- Bill Pennington The New York Times
In the NFL’s first game this season, the New England Patriots lost at home by 15 points. The Patriots defense gave up 42 points and 537 yards. Tom Brady did not throw a touchdown pass and was sacked three times.
Clearly, the Patriots’ dynastic romp through the NFL was over. Right? It’s what everyone was saying the next morning.
That was when we should have known that the 2017 NFL regular season would defy convention.
But did it?
The Patriots were 13-2 after their opening night flop. They have the home-field advantage throughout the AFC half of the playoffs. They’re chugging along with boundless ease.
At this rate, Brady could become the first player collecting an NFL salary and a Social Security check at the same time. Coach Bill Belichick might end up with more Super Bowl rings than fingers and thumbs. Robert Kraft, the owner, may start skipping the Super Bowl victory ceremony because his shoulders ache from hoisting all those Lombardi trophies.
Or maybe not. Because outside of New England’s ceaseless ascendancy, this indeed has been an NFL season that defied convention.
As proof, let’s go back to the first week of the 2017 schedule.
The Atlanta Falcons pulled out a narrow road victory. Aaron Rodgers led the Green Bay Packers to a hard-fought win. The Dallas Cowboys and the Denver Broncos won authoritatively at home.
Those outcomes neatly aligned with preseason expectations. But they turned out to be mirages, or at least poor predictors of what was to come.
The Falcons, though they crept into the playoffs, revealed themselves as fragile and erratic. Rodgers’ broken collarbone demonstrated how quarterback-centric the NFL has become, as the Packers collapsed without him. The Cowboys, distracted and weakened by the Ezekiel Elliott suspension saga, stumbled aimlessly until they were no longer relevant. The Broncos went from feared to pitied, squandering a promising 3-1 start with eight consecutive defeats.
But elsewhere during the opening week, the results held prescient revelations.
The Jacksonville Jaguars had 10 sacks in a romp. The Los Angeles Rams won by 37 points. The Philadelphia Eagles forced four turnovers in a resounding defeat of the Washington Redskins. The Carolina Panthers defense gave up just 3 points and won easily. The Buffalo Bills prevailed in a trap game, soundly dispatching the New York Jets.
Every one of those winners advanced to the playoffs.
True, the New Orleans Saints didn’t precisely fit the pattern. They lost in the first week of the season, but they put up a good fight in Minnesota, where only one road team won this season.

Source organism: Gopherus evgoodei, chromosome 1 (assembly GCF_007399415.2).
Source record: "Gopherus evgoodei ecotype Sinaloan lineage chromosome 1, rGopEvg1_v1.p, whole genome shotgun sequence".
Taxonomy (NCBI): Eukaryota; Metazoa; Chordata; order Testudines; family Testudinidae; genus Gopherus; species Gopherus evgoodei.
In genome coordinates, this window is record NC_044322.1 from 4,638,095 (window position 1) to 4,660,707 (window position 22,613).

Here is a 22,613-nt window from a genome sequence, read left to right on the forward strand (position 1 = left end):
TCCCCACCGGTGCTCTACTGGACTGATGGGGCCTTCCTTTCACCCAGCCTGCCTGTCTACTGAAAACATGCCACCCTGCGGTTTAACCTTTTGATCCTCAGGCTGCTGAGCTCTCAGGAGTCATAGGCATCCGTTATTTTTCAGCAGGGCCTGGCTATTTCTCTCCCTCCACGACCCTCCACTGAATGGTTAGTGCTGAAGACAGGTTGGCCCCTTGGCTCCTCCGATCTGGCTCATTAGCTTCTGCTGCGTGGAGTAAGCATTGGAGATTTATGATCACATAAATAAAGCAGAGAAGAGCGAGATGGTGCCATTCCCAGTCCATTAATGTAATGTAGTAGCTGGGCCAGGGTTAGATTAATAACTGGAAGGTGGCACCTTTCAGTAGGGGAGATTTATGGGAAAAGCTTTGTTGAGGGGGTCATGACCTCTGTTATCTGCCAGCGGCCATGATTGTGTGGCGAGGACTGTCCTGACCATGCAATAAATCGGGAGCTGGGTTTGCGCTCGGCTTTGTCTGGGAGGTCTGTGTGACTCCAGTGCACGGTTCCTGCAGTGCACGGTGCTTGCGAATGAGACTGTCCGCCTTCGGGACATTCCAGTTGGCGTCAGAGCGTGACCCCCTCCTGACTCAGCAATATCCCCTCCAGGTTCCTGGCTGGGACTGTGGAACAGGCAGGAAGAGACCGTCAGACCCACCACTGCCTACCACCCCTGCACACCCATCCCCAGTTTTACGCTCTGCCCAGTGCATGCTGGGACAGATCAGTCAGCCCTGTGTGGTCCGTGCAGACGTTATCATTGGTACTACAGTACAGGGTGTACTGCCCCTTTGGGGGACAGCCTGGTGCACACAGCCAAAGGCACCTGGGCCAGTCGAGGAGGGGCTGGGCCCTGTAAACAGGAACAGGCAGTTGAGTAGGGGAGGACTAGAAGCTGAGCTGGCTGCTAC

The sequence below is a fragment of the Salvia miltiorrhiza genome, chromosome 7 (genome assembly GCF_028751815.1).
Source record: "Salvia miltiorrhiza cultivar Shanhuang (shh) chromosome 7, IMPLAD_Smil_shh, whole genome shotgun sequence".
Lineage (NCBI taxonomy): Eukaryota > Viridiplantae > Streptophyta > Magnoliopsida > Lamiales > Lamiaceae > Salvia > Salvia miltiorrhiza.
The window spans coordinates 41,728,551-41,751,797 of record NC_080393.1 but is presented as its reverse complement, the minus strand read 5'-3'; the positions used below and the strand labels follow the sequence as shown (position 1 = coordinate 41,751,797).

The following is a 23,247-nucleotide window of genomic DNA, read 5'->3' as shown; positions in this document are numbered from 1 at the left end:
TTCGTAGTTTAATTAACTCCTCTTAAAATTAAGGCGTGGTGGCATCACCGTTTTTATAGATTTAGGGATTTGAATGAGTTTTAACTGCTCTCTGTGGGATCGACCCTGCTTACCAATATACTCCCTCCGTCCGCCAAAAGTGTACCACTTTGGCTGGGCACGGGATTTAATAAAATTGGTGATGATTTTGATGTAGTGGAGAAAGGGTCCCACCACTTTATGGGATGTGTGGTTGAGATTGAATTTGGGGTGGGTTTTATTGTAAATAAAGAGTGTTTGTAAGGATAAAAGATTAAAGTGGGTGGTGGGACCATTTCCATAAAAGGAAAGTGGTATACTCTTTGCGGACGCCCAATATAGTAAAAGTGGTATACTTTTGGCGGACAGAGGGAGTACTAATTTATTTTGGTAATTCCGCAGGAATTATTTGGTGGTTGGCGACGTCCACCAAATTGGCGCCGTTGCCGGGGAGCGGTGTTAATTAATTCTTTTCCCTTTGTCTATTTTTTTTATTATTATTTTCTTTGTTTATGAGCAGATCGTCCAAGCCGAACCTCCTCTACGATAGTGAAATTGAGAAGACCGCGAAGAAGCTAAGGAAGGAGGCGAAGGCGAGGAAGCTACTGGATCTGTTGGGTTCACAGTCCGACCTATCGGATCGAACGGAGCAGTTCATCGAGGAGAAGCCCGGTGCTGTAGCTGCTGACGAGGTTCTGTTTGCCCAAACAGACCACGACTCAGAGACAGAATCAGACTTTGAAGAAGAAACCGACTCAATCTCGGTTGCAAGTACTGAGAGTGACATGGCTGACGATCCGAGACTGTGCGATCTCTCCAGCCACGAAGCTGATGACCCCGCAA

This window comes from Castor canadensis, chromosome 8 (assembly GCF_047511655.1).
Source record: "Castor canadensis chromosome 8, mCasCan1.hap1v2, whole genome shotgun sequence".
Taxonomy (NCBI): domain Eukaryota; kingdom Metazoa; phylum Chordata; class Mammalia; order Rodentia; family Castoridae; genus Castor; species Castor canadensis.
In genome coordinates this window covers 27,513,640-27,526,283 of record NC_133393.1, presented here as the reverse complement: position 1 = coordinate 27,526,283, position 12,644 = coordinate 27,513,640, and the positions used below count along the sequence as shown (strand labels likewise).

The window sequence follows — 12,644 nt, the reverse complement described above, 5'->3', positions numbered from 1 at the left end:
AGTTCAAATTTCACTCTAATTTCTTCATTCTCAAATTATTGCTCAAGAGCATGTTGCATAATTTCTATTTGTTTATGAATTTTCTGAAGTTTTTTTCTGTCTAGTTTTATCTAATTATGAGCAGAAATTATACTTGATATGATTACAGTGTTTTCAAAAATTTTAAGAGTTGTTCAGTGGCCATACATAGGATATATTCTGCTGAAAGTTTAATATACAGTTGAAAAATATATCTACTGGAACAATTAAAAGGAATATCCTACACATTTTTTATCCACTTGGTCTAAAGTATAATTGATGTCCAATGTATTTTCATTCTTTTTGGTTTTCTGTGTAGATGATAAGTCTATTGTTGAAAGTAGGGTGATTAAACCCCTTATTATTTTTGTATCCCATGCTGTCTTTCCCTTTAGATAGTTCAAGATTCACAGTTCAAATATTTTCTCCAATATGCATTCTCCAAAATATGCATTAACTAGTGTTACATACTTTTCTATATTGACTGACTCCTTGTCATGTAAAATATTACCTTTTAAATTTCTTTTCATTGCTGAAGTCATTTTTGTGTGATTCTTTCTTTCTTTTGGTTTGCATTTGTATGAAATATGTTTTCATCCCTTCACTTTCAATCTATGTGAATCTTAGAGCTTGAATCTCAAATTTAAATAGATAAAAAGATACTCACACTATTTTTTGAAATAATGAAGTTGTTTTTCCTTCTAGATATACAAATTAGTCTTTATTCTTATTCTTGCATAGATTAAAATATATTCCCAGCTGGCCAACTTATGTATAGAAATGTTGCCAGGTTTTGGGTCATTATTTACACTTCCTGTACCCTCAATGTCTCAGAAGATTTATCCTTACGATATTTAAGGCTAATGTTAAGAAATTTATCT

The Saints have since won 11 of 15 games. And in a twist, a key to their unforeseen surge has been a defense that ranks among the NFL’s top 10 in most statistical categories, a nice complement to what may be the league’s most potent offense.
And let’s talk a little about pro football’s postseason tournament, which begins this week. The most noticeable thing about the playoff bracket? The teams that are not in it.
No Packers, Cowboys, Seattle Seahawks, Detroit Lions or New York Giants — all of them playoff teams a year ago. The shift of power this season is stark: Eight of the 12 teams in the postseason did not make the playoffs a year ago. Buffalo had not reached the postseason since 1999. In fact, four of the NFL’s six longest playoff droughts ended this season when you include the Rams (2004), the Jaguars (2007) and the Tennessee Titans (2008).
It is undoubtedly refreshing to have some new blood involved in an NFL January, but be forewarned. Especially in the NFC, the newcomers at the top have little in the way of recent playoff track records.
How do you pick a favorite between the top two NFC seeds when Philadelphia’s last playoff victory was in 2008?
The Eagles have lost three postseason games since then. Minnesota’s last playoff win was in 2009 — the team is 0-2 since.
Since the Eagles have the NFC home-field advantage through the postseason, you could say the road to the Super Bowl goes through Philadelphia, but only if you’re naive. Just when the Eagles had definitively established themselves as a rising power, a torn knee ligament ended the season of their transformative quarterback, Carson Wentz.
Also, playing before their home fans might be the Eagles’ greatest burden. They haven’t won a playoff game at home in 11 seasons.
Alas, on the AFC side, there is no worrisome history clouding the minds of the regal and reigning kings of the NFL. New England has won its last six home playoff games and is 17-3 in home postseason games during this century.
The Pittsburgh Steelers might have the verve and experience to thwart the Patriots, but from an entertainment standpoint, the ideal matchup for the conference title game would have the upstart Jacksonville tramping into New England’s Gillette Stadium.
The Jaguars have considerable problems on offense, but their defense is formidable. They are also among the league leaders in sacks. And no one is more aware of how a relentless pass rush can unnerve Tom Brady than Tom Coughlin, the former Giants coach and the driving force behind Jacksonville’s revival.
Coughlin’s crafting of the Giants’ two Super Bowl upsets against the Patriots may seem like ancient history, but it is still fresh in his mind. And don’t be fooled by Coughlin’s new, elegant-sounding front office title: executive vice president of the Jaguars. He commandingly roams the sidelines at Jacksonville practices.
If the Jaguars get to Gillette this month, Coughlin will be standing at a white board in the days before the game to help concoct a plan that can derail the Patriots’ Super Bowl train.
That ending would have a ring of familiarity, and still certify this season as a defiance of convention.